Logo IMG
HOME > PAST ISSUE > Article Detail


In Memory of Austin Green

Fenella Saunders

Behind the scenes at Sigma Xi is a whole network of talented people who work tirelessly, and largely invisibly, to support the Society and its efforts. One of the most dedicated of those critical workers was Austin Green. His title was Administrative and Meetings Assistant, but he handled a wide variety of tasks, everything from sending out certificates for new initiates and running the mail room, to setting up meeting spaces and operating A/V equipment. No task was too big or too small for him, and he was the definition of a team player.

Click to Enlarge ImageAustin was also a skilled photographer and videographer. His photographs appeared in several issues of American Scientist. He captured the relationship between Mohamed Noor and Ph.D. student Caiti Heil (at right) in their coauthored Ethics column on graduate mentorship, featured in the magazine’s November–December 2012 issue. He beautifully documented a series of delicate knitted structures inspired by mathematics, published in the March–April 2013 issue, and his image of a knitted Klein bottle was featured on the cover (right). Austin also produced several video segments featured on the American Scientist and Sigma Xi websites. He was generous with his time and experience, doing his best to make relative newcomers to multimedia such as myself feel comfortable on camera. You may have seen him at one of Sigma Xi’s conferences, where he volunteered to film sessions and events.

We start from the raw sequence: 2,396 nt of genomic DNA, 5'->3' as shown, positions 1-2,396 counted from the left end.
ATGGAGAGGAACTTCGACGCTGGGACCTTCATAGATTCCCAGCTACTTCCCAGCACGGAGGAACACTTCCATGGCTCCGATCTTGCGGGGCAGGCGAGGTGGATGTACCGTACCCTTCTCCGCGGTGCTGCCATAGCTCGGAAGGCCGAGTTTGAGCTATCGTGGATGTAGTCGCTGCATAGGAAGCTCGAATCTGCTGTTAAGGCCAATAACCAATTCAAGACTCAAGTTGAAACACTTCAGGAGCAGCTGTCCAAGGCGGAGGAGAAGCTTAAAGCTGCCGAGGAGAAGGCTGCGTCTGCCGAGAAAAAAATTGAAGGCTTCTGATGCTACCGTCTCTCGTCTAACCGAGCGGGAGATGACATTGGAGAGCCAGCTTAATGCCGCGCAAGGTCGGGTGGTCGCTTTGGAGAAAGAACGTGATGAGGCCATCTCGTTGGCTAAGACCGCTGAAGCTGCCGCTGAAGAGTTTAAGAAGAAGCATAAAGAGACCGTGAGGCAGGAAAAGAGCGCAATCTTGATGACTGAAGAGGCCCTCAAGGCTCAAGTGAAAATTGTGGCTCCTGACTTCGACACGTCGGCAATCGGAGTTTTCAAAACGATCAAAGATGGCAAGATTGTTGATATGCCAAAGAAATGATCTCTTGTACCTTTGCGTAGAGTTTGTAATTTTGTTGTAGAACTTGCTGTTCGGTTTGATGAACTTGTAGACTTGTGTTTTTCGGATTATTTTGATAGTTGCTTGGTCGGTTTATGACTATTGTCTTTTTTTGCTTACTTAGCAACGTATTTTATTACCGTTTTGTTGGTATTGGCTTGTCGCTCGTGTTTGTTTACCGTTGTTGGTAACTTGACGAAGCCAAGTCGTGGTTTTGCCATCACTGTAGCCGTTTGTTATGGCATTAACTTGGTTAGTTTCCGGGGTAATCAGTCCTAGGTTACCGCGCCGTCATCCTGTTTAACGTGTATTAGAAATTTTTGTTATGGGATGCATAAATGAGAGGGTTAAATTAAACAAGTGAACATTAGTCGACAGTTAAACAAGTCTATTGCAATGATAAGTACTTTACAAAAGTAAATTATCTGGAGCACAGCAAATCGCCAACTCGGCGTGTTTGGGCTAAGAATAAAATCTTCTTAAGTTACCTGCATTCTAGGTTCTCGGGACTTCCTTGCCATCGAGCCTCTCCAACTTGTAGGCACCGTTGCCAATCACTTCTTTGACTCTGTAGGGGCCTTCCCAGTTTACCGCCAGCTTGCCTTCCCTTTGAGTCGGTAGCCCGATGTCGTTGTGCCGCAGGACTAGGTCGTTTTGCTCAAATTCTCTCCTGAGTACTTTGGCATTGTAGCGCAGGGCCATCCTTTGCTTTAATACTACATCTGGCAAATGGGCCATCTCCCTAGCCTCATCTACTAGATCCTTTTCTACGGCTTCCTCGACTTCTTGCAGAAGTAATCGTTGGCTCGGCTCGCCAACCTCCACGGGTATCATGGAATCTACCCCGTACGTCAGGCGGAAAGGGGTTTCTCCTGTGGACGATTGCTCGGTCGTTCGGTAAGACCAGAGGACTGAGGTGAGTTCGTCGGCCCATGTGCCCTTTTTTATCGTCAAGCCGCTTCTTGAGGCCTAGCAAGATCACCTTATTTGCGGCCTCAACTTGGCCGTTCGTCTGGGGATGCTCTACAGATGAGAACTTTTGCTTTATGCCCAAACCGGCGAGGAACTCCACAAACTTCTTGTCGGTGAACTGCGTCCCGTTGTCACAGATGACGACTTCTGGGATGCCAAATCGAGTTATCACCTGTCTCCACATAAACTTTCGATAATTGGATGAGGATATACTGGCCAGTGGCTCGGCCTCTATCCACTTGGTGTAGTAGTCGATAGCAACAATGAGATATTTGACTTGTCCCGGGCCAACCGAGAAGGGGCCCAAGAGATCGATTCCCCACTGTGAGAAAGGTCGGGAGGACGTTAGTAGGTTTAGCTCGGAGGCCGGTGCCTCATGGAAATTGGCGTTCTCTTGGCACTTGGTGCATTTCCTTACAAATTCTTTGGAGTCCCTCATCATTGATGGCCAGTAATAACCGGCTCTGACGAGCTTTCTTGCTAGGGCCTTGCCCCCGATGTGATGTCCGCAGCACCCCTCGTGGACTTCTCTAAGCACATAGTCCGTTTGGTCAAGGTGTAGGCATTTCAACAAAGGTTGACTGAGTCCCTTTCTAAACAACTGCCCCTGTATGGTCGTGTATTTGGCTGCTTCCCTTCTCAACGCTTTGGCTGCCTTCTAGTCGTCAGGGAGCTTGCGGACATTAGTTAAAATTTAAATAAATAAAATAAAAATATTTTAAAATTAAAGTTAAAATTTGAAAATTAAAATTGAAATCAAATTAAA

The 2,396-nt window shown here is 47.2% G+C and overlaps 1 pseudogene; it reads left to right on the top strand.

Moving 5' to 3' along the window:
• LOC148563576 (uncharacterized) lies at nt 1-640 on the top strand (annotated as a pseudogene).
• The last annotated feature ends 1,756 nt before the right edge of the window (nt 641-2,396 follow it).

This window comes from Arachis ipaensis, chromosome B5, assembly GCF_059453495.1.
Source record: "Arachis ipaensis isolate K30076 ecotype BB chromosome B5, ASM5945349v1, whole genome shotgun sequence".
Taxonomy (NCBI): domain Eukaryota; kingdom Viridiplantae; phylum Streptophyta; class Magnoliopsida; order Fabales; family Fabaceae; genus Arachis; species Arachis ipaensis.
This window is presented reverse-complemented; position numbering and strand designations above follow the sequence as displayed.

Austin passed away on June 11, 2014, at the age of 30, after a long battle with a rare form of liver cancer called fibrolamellar hepatocellular carcinoma. He was brave throughout the ordeal, always keeping a positive and strong demeanor. Even when he was undergoing treatment, he came to work as often as he could, to maintain his resolve that his life would eventually return to normal. Austin had a big, bright smile and an expansive personality to match. A number of Sigma Xi staff recall how, during the height of his struggles, Austin was far more interested in knowing how others and their families were doing rather than discussing his own illness. Austin and I both had our second children around the same time, and we often commiserated about sleepless nights, although his troubles would seem to eclipse such concerns. His talents and openness have left a permanent impression on all of us at Sigma Xi.

Austin is survived by his wife Ashley, his daughter Abigail, 11, and his son James, 1, as well as a loving extended family. We all honor his legacy, and have a difficult time accepting that we won’t see his smiling face just around the next corner.

comments powered by Disqus


Subscribe to American Scientist